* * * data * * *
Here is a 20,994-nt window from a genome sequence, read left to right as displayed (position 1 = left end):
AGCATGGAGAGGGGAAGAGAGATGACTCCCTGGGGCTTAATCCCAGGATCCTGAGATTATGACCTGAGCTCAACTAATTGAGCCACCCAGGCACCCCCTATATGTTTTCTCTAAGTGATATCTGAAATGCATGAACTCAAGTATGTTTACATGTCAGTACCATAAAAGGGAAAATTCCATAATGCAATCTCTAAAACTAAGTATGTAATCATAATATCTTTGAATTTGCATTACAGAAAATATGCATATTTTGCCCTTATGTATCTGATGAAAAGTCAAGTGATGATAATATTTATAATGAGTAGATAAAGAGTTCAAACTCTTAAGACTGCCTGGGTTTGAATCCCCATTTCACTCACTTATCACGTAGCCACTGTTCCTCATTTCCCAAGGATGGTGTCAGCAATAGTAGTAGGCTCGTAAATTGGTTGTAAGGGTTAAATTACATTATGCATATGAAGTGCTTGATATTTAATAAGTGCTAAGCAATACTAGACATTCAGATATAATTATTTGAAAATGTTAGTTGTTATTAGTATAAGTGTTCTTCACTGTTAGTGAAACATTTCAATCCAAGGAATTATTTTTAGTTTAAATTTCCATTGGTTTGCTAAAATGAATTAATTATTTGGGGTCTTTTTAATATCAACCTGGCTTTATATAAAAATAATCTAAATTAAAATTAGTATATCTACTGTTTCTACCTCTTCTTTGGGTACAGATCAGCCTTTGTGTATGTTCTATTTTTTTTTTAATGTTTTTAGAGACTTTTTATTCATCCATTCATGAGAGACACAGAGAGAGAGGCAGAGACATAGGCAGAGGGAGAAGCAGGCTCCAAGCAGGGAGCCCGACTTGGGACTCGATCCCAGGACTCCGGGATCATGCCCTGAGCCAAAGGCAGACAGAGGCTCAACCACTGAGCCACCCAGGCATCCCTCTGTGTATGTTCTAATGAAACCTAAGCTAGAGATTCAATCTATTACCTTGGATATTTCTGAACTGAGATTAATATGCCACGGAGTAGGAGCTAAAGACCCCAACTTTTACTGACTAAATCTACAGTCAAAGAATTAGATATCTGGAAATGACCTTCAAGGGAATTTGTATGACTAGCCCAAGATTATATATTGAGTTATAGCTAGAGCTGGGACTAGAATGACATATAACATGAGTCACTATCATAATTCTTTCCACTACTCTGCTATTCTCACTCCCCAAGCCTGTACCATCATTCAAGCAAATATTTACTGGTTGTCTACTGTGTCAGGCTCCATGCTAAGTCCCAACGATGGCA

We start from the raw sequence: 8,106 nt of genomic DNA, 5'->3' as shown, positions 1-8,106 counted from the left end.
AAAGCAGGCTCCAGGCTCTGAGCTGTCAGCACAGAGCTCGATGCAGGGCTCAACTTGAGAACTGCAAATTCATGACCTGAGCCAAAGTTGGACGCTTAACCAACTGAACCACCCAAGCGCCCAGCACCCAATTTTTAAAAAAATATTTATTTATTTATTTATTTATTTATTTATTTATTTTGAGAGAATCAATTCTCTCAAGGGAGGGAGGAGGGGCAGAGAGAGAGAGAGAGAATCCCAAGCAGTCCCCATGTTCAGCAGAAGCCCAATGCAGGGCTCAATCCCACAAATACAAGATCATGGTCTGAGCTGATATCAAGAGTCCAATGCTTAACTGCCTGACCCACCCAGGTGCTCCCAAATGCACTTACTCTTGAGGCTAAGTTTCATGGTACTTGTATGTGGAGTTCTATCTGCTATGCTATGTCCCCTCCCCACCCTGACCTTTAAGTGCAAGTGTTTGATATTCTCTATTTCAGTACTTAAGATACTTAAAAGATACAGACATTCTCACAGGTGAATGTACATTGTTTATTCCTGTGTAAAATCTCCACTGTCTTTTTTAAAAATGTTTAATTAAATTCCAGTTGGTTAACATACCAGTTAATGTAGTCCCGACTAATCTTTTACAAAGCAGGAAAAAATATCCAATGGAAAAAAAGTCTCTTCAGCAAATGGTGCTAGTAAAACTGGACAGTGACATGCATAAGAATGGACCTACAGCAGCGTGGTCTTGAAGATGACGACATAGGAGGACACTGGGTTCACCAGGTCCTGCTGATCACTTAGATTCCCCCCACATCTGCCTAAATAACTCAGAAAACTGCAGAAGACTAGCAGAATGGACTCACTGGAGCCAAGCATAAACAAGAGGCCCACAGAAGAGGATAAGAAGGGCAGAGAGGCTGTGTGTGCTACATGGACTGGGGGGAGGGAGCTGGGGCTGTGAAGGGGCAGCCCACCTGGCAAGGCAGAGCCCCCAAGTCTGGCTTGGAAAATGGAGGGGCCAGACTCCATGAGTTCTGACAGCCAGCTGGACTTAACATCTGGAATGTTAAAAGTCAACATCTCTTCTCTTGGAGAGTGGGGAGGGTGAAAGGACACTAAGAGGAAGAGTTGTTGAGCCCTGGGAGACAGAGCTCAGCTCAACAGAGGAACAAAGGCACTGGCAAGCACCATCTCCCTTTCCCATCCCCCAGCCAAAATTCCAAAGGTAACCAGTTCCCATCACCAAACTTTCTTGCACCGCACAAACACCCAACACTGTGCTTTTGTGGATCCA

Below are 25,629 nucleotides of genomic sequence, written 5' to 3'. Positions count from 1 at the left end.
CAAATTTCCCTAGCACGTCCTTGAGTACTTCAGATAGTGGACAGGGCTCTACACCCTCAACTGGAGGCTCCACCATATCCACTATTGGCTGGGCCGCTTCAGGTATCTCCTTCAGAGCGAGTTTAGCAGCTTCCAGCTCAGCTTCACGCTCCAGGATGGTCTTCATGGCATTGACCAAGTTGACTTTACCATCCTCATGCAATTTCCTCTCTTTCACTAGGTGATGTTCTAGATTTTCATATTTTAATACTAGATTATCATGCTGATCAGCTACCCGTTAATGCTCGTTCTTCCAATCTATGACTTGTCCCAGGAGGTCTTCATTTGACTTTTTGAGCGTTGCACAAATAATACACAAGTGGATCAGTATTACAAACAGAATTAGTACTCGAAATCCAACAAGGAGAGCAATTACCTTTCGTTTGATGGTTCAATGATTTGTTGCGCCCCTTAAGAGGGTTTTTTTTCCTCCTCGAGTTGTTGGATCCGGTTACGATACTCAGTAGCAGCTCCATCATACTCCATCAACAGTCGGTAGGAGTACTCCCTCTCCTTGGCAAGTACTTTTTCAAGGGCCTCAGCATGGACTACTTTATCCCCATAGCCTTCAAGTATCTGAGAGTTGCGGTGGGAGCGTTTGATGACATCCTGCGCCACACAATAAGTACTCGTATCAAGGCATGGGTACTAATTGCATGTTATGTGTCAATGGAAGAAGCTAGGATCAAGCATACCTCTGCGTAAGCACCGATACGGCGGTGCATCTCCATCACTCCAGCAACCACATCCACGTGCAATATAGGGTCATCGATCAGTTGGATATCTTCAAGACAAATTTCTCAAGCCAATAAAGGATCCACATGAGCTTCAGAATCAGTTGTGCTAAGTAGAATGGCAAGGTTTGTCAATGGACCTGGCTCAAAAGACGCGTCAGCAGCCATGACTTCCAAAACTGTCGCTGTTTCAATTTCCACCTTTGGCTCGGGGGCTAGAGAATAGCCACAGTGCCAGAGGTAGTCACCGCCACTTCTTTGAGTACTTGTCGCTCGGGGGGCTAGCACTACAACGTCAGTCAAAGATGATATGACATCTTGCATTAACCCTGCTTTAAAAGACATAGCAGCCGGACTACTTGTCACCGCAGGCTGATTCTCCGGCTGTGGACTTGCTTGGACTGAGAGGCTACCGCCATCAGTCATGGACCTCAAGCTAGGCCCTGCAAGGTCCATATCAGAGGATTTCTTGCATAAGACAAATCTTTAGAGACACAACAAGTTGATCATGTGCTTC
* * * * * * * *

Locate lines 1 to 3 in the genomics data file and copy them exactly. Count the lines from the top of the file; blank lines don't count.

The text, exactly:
Here is a 20,994-nt window from a genome sequence, read left to right as displayed (position 1 = left end):
AGCATGGAGAGGGGAAGAGAGATGACTCCCTGGGGCTTAATCCCAGGATCCTGAGATTATGACCTGAGCTCAACTAATTGAGCCACCCAGGCACCCCCTATATGTTTTCTCTAAGTGATATCTGAAATGCATGAACTCAAGTATGTTTACATGTCAGTACCATAAAAGGGAAAATTCCATAATGCAATCTCTAAAACTAAGTATGTAATCATAATATCTTTGAATTTGCATTACAGAAAATATGCATATTTTGCCCTTATGTATCTGATGAAAAGTCAAGTGATGATAATATTTATAATGAGTAGATAAAGAGTTCAAACTCTTAAGACTGCCTGGGTTTGAATCCCCATTTCACTCACTTATCACGTAGCCACTGTTCCTCATTTCCCAAGGATGGTGTCAGCAATAGTAGTAGGCTCGTAAATTGGTTGTAAGGGTTAAATTACATTATGCATATGAAGTGCTTGATATTTAATAAGTGCTAAGCAATACTAGACATTCAGATATAATTATTTGAAAATGTTAGTTGTTATTAGTATAAGTGTTCTTCACTGTTAGTGAAACATTTCAATCCAAGGAATTATTTTTAGTTTAAATTTCCATTGGTTTGCTAAAATGAATTAATTATTTGGGGTCTTTTTAATATCAACCTGGCTTTATATAAAAATAATCTAAATTAAAATTAGTATATCTACTGTTTCTACCTCTTCTTTGGGTACAGATCAGCCTTTGTGTATGTTCTATTTTTTTTTTAATGTTTTTAGAGACTTTTTATTCATCCATTCATGAGAGACACAGAGAGAGAGGCAGAGACATAGGCAGAGGGAGAAGCAGGCTCCAAGCAGGGAGCCCGACTTGGGACTCGATCCCAGGACTCCGGGATCATGCCCTGAGCCAAAGGCAGACAGAGGCTCAACCACTGAGCCACCCAGGCATCCCTCTGTGTATGTTCTAATGAAACCTAAGCTAGAGATTCAATCTATTACCTTGGATATTTCTGAACTGAGATTAATATGCCACGGAGTAGGAGCTAAAGACCCCAACTTTTACTGACTAAATCTACAGTCAAAGAATTAGATATCTGGAAATGACCTTCAAGGGAATTTGTATGACTAGCCCAAGATTATATATTGAGTTATAGCTAGAGCTGGGACTAGAATGACATATAACATGAGTCACTATCATAATTCTTTCCACTACTCTGCTATTCTCACTCCCCAAGCCTGTACCATCATTCAAGCAAATATTTACTGGTTGTCTACTGTGTCAGGCTCCATGCTAAGTCCCAACGATGGCA

We start from the raw sequence: 8,106 nt of genomic DNA, 5'->3' as shown, positions 1-8,106 counted from the left end.